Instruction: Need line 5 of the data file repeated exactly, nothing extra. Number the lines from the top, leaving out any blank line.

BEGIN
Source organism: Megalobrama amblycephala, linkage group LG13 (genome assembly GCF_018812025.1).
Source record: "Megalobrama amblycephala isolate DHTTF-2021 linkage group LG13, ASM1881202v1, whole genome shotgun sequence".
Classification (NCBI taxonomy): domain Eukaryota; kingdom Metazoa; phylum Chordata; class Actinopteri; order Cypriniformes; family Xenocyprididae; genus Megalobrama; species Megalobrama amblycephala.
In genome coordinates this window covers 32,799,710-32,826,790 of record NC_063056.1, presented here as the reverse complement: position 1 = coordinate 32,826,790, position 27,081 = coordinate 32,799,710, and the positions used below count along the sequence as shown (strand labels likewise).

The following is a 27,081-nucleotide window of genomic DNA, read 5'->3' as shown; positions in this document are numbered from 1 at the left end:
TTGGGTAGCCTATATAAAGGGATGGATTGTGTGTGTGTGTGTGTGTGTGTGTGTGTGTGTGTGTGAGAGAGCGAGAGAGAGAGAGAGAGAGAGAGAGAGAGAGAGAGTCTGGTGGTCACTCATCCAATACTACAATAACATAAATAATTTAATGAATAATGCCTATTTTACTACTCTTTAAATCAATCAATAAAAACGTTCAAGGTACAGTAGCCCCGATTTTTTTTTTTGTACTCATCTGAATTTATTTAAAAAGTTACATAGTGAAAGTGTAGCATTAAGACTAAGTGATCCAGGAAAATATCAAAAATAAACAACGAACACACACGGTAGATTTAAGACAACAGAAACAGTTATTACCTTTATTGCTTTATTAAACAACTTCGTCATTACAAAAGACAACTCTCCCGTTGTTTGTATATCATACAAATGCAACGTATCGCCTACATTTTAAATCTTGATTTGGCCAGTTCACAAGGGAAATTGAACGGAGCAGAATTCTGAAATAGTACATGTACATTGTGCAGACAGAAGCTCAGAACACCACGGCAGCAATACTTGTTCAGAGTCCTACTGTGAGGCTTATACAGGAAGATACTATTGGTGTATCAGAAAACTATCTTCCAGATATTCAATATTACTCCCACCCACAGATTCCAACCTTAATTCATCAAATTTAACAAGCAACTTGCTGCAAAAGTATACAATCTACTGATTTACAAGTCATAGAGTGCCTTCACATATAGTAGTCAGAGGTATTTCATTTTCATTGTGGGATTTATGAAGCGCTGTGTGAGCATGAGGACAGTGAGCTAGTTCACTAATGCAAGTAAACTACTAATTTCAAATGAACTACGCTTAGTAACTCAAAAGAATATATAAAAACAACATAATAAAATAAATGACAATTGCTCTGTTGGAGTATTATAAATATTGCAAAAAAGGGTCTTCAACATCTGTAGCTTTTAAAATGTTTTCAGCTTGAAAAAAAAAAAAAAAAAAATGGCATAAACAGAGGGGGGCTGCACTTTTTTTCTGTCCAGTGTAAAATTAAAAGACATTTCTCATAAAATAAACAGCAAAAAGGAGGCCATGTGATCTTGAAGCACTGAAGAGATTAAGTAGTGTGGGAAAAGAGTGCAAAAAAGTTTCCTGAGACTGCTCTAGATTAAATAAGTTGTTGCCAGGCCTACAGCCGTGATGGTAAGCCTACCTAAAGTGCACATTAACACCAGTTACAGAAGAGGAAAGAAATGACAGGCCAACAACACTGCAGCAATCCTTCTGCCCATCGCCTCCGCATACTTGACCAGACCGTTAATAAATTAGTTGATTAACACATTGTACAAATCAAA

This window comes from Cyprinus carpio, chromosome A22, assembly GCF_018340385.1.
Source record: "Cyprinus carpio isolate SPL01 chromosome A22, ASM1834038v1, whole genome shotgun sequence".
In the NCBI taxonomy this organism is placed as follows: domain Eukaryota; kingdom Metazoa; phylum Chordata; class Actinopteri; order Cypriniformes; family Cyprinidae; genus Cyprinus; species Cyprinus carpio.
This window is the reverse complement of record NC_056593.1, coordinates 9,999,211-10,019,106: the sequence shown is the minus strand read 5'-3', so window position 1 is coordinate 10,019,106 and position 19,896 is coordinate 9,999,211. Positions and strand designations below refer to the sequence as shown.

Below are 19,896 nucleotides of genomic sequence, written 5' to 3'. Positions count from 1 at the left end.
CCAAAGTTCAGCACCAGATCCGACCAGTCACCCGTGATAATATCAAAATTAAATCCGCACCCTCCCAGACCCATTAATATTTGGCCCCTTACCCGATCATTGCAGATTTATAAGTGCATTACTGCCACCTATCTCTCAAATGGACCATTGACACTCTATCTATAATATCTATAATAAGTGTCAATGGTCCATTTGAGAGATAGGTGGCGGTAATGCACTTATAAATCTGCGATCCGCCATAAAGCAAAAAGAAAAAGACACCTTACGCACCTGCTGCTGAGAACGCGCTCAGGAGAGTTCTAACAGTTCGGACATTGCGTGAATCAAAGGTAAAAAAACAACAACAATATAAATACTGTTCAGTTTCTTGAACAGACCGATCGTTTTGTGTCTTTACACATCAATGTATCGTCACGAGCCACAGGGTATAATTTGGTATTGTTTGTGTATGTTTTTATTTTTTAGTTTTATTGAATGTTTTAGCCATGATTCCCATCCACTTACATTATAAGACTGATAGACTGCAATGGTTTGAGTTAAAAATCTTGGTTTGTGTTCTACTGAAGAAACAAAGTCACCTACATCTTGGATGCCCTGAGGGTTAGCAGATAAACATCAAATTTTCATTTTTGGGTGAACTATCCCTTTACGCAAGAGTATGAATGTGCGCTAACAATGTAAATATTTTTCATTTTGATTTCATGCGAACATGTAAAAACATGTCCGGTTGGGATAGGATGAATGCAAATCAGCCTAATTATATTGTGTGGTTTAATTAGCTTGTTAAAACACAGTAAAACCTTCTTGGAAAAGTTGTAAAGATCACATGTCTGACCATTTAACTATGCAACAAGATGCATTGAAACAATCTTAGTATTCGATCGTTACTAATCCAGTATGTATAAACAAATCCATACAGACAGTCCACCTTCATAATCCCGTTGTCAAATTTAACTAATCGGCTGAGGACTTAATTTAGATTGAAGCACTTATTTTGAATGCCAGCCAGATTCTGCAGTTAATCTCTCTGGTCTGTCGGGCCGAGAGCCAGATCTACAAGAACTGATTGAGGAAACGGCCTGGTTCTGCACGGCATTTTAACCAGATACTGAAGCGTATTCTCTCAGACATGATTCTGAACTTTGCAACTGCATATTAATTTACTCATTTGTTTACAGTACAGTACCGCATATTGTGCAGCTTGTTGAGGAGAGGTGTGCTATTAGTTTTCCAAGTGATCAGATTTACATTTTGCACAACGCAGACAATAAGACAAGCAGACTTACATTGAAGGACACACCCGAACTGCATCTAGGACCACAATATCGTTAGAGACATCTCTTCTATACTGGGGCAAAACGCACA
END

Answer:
The following is a 27,081-nucleotide window of genomic DNA, read 5'->3' as shown; positions in this document are numbered from 1 at the left end: